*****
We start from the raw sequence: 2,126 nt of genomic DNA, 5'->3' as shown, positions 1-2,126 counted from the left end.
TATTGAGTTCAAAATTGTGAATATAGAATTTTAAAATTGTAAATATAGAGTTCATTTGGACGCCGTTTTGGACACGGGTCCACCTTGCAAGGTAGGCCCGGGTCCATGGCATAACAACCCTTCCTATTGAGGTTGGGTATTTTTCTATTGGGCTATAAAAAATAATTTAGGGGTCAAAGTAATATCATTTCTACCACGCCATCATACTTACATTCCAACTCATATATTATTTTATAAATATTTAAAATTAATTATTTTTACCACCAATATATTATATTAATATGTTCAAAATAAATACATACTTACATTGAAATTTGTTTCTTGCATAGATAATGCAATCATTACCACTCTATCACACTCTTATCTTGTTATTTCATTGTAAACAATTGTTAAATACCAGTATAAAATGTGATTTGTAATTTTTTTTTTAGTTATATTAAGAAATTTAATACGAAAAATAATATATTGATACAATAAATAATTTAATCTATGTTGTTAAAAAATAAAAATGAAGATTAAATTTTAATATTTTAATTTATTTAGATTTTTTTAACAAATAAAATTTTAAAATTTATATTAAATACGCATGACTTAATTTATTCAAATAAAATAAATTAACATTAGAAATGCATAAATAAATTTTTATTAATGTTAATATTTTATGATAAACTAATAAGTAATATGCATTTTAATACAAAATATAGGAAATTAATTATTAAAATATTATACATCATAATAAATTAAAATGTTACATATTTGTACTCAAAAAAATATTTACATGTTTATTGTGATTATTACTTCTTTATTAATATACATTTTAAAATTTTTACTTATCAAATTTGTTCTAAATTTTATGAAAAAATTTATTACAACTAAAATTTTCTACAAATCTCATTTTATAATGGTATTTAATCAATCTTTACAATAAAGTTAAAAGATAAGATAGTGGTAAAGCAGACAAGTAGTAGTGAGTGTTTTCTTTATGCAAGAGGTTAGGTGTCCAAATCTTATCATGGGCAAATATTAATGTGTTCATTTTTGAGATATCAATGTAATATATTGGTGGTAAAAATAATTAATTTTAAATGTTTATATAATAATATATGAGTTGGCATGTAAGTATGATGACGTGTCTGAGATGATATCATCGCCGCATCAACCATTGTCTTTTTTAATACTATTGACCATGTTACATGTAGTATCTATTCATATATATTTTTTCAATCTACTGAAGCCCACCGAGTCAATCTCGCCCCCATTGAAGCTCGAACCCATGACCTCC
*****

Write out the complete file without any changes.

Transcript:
We start from the raw sequence: 2,126 nt of genomic DNA, 5'->3' as shown, positions 1-2,126 counted from the left end.
TATTGAGTTCAAAATTGTGAATATAGAATTTTAAAATTGTAAATATAGAGTTCATTTGGACGCCGTTTTGGACACGGGTCCACCTTGCAAGGTAGGCCCGGGTCCATGGCATAACAACCCTTCCTATTGAGGTTGGGTATTTTTCTATTGGGCTATAAAAAATAATTTAGGGGTCAAAGTAATATCATTTCTACCACGCCATCATACTTACATTCCAACTCATATATTATTTTATAAATATTTAAAATTAATTATTTTTACCACCAATATATTATATTAATATGTTCAAAATAAATACATACTTACATTGAAATTTGTTTCTTGCATAGATAATGCAATCATTACCACTCTATCACACTCTTATCTTGTTATTTCATTGTAAACAATTGTTAAATACCAGTATAAAATGTGATTTGTAATTTTTTTTTTAGTTATATTAAGAAATTTAATACGAAAAATAATATATTGATACAATAAATAATTTAATCTATGTTGTTAAAAAATAAAAATGAAGATTAAATTTTAATATTTTAATTTATTTAGATTTTTTTAACAAATAAAATTTTAAAATTTATATTAAATACGCATGACTTAATTTATTCAAATAAAATAAATTAACATTAGAAATGCATAAATAAATTTTTATTAATGTTAATATTTTATGATAAACTAATAAGTAATATGCATTTTAATACAAAATATAGGAAATTAATTATTAAAATATTATACATCATAATAAATTAAAATGTTACATATTTGTACTCAAAAAAATATTTACATGTTTATTGTGATTATTACTTCTTTATTAATATACATTTTAAAATTTTTACTTATCAAATTTGTTCTAAATTTTATGAAAAAATTTATTACAACTAAAATTTTCTACAAATCTCATTTTATAATGGTATTTAATCAATCTTTACAATAAAGTTAAAAGATAAGATAGTGGTAAAGCAGACAAGTAGTAGTGAGTGTTTTCTTTATGCAAGAGGTTAGGTGTCCAAATCTTATCATGGGCAAATATTAATGTGTTCATTTTTGAGATATCAATGTAATATATTGGTGGTAAAAATAATTAATTTTAAATGTTTATATAATAATATATGAGTTGGCATGTAAGTATGATGACGTGTCTGAGATGATATCATCGCCGCATCAACCATTGTCTTTTTTAATACTATTGACCATGTTACATGTAGTATCTATTCATATATATTTTTTCAATCTACTGAAGCCCACCGAGTCAATCTCGCCCCCATTGAAGCTCGAACCCATGACCTCC